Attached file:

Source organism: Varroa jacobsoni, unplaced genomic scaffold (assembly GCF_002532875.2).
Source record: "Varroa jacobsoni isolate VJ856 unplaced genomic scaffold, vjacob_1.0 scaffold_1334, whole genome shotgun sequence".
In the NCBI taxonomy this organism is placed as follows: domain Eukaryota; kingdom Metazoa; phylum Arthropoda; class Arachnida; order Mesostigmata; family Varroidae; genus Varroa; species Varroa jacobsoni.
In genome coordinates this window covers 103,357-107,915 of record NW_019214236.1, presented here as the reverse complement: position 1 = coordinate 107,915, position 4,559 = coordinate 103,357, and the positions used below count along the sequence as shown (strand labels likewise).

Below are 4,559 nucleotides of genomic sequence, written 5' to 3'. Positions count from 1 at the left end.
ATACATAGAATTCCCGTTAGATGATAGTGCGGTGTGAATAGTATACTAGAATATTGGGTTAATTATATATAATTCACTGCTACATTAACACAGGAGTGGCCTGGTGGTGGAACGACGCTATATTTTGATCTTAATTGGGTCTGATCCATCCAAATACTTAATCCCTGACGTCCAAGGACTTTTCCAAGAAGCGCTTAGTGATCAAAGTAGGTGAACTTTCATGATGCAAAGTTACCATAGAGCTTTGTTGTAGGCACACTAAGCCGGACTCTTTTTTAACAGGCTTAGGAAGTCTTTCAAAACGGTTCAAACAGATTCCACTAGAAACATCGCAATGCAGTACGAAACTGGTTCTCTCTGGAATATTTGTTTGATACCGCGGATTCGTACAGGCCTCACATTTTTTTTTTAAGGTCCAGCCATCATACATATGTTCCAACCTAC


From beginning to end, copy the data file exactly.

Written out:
Source organism: Varroa jacobsoni, unplaced genomic scaffold (assembly GCF_002532875.2).
Source record: "Varroa jacobsoni isolate VJ856 unplaced genomic scaffold, vjacob_1.0 scaffold_1334, whole genome shotgun sequence".
In the NCBI taxonomy this organism is placed as follows: domain Eukaryota; kingdom Metazoa; phylum Arthropoda; class Arachnida; order Mesostigmata; family Varroidae; genus Varroa; species Varroa jacobsoni.
In genome coordinates this window covers 103,357-107,915 of record NW_019214236.1, presented here as the reverse complement: position 1 = coordinate 107,915, position 4,559 = coordinate 103,357, and the positions used below count along the sequence as shown (strand labels likewise).

Below are 4,559 nucleotides of genomic sequence, written 5' to 3'. Positions count from 1 at the left end.
ATACATAGAATTCCCGTTAGATGATAGTGCGGTGTGAATAGTATACTAGAATATTGGGTTAATTATATATAATTCACTGCTACATTAACACAGGAGTGGCCTGGTGGTGGAACGACGCTATATTTTGATCTTAATTGGGTCTGATCCATCCAAATACTTAATCCCTGACGTCCAAGGACTTTTCCAAGAAGCGCTTAGTGATCAAAGTAGGTGAACTTTCATGATGCAAAGTTACCATAGAGCTTTGTTGTAGGCACACTAAGCCGGACTCTTTTTTAACAGGCTTAGGAAGTCTTTCAAAACGGTTCAAACAGATTCCACTAGAAACATCGCAATGCAGTACGAAACTGGTTCTCTCTGGAATATTTGTTTGATACCGCGGATTCGTACAGGCCTCACATTTTTTTTTTAAGGTCCAGCCATCATACATATGTTCCAACCTAC